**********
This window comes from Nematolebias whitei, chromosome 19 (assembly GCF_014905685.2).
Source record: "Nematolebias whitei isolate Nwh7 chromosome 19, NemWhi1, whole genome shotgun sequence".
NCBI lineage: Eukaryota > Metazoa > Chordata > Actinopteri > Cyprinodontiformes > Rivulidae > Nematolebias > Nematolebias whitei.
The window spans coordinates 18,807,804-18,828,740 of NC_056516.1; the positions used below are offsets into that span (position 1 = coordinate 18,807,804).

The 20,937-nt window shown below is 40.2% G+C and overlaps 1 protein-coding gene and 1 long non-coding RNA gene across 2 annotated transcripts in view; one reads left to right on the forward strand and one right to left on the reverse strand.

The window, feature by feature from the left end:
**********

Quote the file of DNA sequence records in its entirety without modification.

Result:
This window comes from Nematolebias whitei, chromosome 19 (assembly GCF_014905685.2).
Source record: "Nematolebias whitei isolate Nwh7 chromosome 19, NemWhi1, whole genome shotgun sequence".
NCBI lineage: Eukaryota > Metazoa > Chordata > Actinopteri > Cyprinodontiformes > Rivulidae > Nematolebias > Nematolebias whitei.
The window spans coordinates 18,807,804-18,828,740 of NC_056516.1; the positions used below are offsets into that span (position 1 = coordinate 18,807,804).

The 20,937-nt window shown below is 40.2% G+C and overlaps 1 protein-coding gene and 1 long non-coding RNA gene across 2 annotated transcripts in view; one reads left to right on the forward strand and one right to left on the reverse strand.

The window, feature by feature from the left end: